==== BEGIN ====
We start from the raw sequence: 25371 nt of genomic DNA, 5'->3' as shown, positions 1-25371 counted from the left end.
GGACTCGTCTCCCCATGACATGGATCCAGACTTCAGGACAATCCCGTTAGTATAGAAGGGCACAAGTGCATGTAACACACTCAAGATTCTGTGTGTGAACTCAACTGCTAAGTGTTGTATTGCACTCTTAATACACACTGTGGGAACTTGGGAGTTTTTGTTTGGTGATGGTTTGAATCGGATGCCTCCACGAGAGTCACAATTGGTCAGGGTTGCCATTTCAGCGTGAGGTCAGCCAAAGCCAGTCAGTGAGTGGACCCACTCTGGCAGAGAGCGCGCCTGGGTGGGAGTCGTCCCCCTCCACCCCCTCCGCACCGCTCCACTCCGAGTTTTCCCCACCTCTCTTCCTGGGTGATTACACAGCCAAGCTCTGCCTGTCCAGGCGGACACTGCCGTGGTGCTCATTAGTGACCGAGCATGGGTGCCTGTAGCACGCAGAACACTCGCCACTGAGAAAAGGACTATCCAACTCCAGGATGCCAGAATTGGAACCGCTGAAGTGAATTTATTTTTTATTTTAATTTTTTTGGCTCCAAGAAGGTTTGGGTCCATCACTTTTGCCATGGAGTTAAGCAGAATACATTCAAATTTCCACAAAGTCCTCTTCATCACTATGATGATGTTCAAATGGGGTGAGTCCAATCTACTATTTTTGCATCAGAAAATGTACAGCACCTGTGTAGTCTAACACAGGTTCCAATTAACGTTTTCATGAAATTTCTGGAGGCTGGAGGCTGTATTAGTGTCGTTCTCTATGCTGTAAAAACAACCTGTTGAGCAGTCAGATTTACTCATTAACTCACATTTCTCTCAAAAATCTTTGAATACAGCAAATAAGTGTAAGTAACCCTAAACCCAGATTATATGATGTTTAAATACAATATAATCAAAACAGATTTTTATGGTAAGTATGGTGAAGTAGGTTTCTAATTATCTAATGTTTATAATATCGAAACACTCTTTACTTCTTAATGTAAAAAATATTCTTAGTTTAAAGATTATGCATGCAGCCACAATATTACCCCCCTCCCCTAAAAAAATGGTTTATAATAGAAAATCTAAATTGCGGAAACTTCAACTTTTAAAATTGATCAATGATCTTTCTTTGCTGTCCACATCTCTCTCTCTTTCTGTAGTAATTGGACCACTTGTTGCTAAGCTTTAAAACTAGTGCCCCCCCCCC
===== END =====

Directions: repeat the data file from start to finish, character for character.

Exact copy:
We start from the raw sequence: 25371 nt of genomic DNA, 5'->3' as shown, positions 1-25371 counted from the left end.
GGACTCGTCTCCCCATGACATGGATCCAGACTTCAGGACAATCCCGTTAGTATAGAAGGGCACAAGTGCATGTAACACACTCAAGATTCTGTGTGTGAACTCAACTGCTAAGTGTTGTATTGCACTCTTAATACACACTGTGGGAACTTGGGAGTTTTTGTTTGGTGATGGTTTGAATCGGATGCCTCCACGAGAGTCACAATTGGTCAGGGTTGCCATTTCAGCGTGAGGTCAGCCAAAGCCAGTCAGTGAGTGGACCCACTCTGGCAGAGAGCGCGCCTGGGTGGGAGTCGTCCCCCTCCACCCCCTCCGCACCGCTCCACTCCGAGTTTTCCCCACCTCTCTTCCTGGGTGATTACACAGCCAAGCTCTGCCTGTCCAGGCGGACACTGCCGTGGTGCTCATTAGTGACCGAGCATGGGTGCCTGTAGCACGCAGAACACTCGCCACTGAGAAAAGGACTATCCAACTCCAGGATGCCAGAATTGGAACCGCTGAAGTGAATTTATTTTTTATTTTAATTTTTTTGGCTCCAAGAAGGTTTGGGTCCATCACTTTTGCCATGGAGTTAAGCAGAATACATTCAAATTTCCACAAAGTCCTCTTCATCACTATGATGATGTTCAAATGGGGTGAGTCCAATCTACTATTTTTGCATCAGAAAATGTACAGCACCTGTGTAGTCTAACACAGGTTCCAATTAACGTTTTCATGAAATTTCTGGAGGCTGGAGGCTGTATTAGTGTCGTTCTCTATGCTGTAAAAACAACCTGTTGAGCAGTCAGATTTACTCATTAACTCACATTTCTCTCAAAAATCTTTGAATACAGCAAATAAGTGTAAGTAACCCTAAACCCAGATTATATGATGTTTAAATACAATATAATCAAAACAGATTTTTATGGTAAGTATGGTGAAGTAGGTTTCTAATTATCTAATGTTTATAATATCGAAACACTCTTTACTTCTTAATGTAAAAAATATTCTTAGTTTAAAGATTATGCATGCAGCCACAATATTACCCCCCTCCCCTAAAAAAATGGTTTATAATAGAAAATCTAAATTGCGGAAACTTCAACTTTTAAAATTGATCAATGATCTTTCTTTGCTGTCCACATCTCTCTCTCTTTCTGTAGTAATTGGACCACTTGTTGCTAAGCTTTAAAACTAGTGCCCCCCCCCC